BB: Well, we always transition from training camp to the regular season. There is some point where we break camp, and then usually we have, depending on how the early part of the season shapes up, yeah, there's a period where we go from training camp to regular season mode. We still have competitive periods where we're working against each other where it's not structured for an opponent but it's more fundamentals and techniques or situations that we can compete against each other on to improve ourselves, but also start to get into specific game planning or specific situations that aren't as competitive because we're trying to prepare for something we're going to see or trying to prepare for a specific situation that we need to play out – the hands team or kickoff return after a safety or things like that – situational plays that are very specific that really aren't general training camp plays. They have more application to real game situations and how much time is left, what's the score and things like that that become more situation specific. That's generally where I would say that's headed. Like, do we know how to line up on kickoff return after a safety? Yeah, we can do that. But, when you start putting specific situations with that, then that changes things a little bit. Those are the kind of things that we're – in all different phases of the game, not just the kicking game, but it transcends into all three phases of the game, as we did on Friday some team substitutions – so situations where we could either go for it on fourth down, or kick a field goal, or go for it on fourth down, or punt it, or the other team is kind of in that gray area where it's not defined. It's not just calling the play and running it, but also having the right communication so that you can execute whatever it is you're trying to do or whatever it is you're trying to defend that they're trying to do. So, those are the kind of things that we need to progress forward on here this week, in addition to the other things I've mentioned. So, it's not all going to happen in one practice, but we'll build into it and hopefully be there by later in the week.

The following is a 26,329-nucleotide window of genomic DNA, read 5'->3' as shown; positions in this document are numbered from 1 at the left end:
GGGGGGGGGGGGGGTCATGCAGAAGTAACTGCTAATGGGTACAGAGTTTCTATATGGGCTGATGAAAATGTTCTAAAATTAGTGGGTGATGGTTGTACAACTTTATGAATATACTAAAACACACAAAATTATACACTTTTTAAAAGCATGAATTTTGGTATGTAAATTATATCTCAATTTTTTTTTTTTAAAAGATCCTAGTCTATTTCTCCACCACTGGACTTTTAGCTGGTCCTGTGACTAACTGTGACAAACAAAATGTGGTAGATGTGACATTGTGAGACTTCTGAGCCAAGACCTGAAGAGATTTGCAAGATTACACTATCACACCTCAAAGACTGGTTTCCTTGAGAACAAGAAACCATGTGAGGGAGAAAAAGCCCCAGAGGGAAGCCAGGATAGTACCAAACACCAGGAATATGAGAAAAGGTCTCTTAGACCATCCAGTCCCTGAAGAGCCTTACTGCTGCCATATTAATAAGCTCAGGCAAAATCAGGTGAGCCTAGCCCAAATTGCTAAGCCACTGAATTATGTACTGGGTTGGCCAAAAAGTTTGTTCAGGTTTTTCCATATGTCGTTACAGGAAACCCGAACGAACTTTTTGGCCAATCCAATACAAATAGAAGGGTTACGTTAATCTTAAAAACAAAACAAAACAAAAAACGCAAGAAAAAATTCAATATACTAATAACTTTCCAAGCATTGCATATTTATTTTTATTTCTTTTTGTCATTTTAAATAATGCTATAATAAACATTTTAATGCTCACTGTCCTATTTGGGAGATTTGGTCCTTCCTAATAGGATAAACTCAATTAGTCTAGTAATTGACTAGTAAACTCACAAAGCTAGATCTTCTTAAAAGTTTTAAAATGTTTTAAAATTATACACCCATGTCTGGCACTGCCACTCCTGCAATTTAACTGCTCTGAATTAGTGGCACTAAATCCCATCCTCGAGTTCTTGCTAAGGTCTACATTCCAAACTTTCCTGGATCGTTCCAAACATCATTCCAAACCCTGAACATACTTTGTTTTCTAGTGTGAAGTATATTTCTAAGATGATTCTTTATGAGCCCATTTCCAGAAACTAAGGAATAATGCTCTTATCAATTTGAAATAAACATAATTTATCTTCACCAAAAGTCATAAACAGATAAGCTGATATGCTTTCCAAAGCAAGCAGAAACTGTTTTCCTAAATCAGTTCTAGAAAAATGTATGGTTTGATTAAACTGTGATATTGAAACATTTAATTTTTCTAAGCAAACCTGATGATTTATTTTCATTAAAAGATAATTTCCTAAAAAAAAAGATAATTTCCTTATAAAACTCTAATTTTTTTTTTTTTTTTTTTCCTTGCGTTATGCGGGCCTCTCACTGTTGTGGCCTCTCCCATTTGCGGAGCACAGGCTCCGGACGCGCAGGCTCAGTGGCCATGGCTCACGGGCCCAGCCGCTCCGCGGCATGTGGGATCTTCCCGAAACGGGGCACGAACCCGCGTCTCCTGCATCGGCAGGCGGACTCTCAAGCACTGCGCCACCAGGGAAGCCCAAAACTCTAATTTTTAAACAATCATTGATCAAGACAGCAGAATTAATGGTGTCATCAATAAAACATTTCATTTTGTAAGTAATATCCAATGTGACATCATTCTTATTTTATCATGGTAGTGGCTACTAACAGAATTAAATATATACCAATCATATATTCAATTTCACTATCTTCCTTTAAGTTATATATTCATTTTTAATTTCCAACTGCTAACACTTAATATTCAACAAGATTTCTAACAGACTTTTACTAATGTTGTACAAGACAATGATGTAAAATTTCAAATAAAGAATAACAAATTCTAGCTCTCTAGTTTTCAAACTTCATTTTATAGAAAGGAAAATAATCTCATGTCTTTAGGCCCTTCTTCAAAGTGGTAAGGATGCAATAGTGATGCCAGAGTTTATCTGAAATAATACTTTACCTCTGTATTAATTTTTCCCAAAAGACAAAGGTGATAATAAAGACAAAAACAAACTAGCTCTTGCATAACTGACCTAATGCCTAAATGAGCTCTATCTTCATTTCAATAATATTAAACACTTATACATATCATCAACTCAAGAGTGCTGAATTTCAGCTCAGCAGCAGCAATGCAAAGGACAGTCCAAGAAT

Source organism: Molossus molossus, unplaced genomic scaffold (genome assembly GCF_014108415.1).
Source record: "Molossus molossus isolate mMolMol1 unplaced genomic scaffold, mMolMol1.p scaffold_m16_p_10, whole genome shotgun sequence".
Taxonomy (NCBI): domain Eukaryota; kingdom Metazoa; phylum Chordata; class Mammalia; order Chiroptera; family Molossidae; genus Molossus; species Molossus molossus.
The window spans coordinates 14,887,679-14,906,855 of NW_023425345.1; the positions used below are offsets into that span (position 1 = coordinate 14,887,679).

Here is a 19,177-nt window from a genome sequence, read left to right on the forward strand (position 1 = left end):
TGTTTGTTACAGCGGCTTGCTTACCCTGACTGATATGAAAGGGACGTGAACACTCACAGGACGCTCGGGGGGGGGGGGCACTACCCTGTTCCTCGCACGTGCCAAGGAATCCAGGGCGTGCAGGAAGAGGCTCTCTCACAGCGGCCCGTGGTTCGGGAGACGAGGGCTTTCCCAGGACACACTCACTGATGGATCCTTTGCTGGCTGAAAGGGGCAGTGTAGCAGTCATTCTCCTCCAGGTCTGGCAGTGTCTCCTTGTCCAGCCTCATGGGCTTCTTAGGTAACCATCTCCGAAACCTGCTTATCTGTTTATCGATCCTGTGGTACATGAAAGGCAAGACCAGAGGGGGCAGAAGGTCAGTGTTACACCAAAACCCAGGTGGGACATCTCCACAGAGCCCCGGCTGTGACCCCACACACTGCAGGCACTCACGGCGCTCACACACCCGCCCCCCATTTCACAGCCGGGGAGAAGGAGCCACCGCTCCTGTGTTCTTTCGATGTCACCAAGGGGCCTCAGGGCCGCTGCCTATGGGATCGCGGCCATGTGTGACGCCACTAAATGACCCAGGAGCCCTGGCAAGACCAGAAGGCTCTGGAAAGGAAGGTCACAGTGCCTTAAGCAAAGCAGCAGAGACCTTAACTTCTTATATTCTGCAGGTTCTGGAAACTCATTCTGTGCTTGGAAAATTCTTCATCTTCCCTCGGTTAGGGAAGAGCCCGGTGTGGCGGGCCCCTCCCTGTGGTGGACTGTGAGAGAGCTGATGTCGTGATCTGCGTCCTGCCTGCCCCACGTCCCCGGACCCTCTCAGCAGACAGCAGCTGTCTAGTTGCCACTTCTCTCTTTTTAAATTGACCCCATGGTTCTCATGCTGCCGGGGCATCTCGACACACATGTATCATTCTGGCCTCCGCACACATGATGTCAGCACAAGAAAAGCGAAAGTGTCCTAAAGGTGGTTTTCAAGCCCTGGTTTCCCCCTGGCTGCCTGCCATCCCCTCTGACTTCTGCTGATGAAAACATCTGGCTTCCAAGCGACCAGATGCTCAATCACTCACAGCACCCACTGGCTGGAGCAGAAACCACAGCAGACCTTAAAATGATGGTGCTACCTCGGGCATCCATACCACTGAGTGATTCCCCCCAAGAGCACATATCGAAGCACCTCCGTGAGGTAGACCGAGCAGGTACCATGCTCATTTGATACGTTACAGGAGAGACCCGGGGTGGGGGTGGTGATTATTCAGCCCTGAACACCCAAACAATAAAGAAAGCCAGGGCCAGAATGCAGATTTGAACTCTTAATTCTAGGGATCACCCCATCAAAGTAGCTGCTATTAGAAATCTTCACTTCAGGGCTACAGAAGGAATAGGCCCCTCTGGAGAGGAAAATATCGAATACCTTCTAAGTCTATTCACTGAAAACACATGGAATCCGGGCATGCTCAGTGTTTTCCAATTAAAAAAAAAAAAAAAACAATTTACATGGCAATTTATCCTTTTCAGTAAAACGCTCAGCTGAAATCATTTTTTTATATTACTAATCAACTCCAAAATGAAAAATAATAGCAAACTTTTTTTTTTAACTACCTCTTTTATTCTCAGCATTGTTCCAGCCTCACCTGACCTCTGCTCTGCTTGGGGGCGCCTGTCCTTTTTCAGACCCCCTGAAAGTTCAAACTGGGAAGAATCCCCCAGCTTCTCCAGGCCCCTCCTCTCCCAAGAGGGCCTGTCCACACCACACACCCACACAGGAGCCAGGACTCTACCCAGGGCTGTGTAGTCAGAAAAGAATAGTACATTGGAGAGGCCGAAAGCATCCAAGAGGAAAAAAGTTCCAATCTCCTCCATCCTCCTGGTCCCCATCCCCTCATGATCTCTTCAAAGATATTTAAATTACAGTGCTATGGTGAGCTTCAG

Q: J.C. Jackson has been a competitive player in your program. Entering year three, how much continued growth have you seen from him?

BB: Yeah, J.C. continues to improve. I think his understanding of the defense and his ability to play different spots within the defense has grown, and that gives us some flexibility on a number of levels. He's had a good camp, been out there every day, he's taken a lot of reps, he's in good condition, his techniques and fundamentals are pretty good. So, he continues to make plays for us on the field and expand the things that he can do to provide, as I said, more versatility and for him to create either bigger or sometimes different roles for himself or for his teammates. He's done a good job for us.